[talks] CJ Bell preFPO
Melissa M. Lawson
mml at CS.Princeton.EDU
Mon Jan 7 16:54:45 EST 2013
CJ Bell will present his preFPO on Monday January 14 at 8AM in Room 402.
The members of his committee are: David Walker, advisor; Andrew Appel and
David August, readers; Sharad Malik (ELE) and Ed Felten, nonreaders. Everyone
is invited to attend his talk. His abstract follows below.
Title: Proving the Correctness of Parallelizing Optimizations
Sustaining scalable performance trends in the multicore era requires
that programmers and compiler writers rely on thread-level parallelism
to attain greater performance from their programs. One way to do so is
to develop a sequential program and then apply parallelizing
transformations to that sequential program; some compilers do this
automatically. However, the optimization phase is the most common
source of bugs in a compiler; they are often subtle and hard to detect
because many complex optimizations are combined in unique ways for
each input program.
Thus we have developed a framework of local program rewrite rules,
triggered by logical preconditions, and have proven this framework
sound in the Coq proof assistant. These local transformations may be
composed and recombined in a variety of different ways; in particular,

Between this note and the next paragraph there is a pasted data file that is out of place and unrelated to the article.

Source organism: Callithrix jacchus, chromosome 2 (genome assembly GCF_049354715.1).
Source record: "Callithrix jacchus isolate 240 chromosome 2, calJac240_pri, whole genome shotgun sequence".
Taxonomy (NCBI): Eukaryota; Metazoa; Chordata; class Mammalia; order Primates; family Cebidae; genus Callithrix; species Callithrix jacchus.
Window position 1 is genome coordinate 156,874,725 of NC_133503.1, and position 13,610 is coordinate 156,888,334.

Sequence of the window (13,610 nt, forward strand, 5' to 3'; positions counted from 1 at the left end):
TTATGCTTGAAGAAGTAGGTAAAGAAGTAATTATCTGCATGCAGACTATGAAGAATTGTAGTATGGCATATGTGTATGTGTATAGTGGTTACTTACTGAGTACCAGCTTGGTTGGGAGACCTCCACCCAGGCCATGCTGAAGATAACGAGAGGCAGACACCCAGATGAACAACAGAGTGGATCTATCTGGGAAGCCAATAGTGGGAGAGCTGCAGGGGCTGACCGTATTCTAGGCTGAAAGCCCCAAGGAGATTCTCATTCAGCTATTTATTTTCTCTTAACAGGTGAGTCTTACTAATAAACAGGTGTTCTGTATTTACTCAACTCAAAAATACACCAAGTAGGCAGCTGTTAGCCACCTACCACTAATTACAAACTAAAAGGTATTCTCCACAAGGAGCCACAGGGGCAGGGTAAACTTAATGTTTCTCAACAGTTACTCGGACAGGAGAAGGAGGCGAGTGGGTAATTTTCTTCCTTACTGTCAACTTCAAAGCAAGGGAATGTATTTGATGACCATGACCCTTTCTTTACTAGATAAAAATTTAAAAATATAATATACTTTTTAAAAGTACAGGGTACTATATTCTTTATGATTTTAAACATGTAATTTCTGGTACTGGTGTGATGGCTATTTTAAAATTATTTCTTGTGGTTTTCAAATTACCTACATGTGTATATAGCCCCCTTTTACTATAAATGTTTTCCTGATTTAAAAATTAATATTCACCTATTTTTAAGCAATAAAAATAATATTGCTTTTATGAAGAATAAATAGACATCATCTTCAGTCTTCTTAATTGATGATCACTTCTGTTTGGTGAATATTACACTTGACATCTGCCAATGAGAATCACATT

they may be used to implement classic parallelizing optimizations such
as DOALL and DOACROSS as well as more modern techniques such as DSWP
(Decoupled Software Pipelining) and combinations of the above.
The key challenges to proving the soundness of our framework were to
develop a generic loop transformation that can rewrite two parallel
while loops into one single while loop; a parallelization
transformation that allows threads to communicate and does not require
termination; and a new definition of behavioral equivalence that is
preserved by parallelization, which we call decoupled bisimulation. In
this talk, our primary focus is on the details of decoupled
bisimulation: why existing definitions of equivalence are insufficient
for stating the correctness of parallelization, how it compares to
existing definitions, and which behavioral properties it preserves.
More information about the talks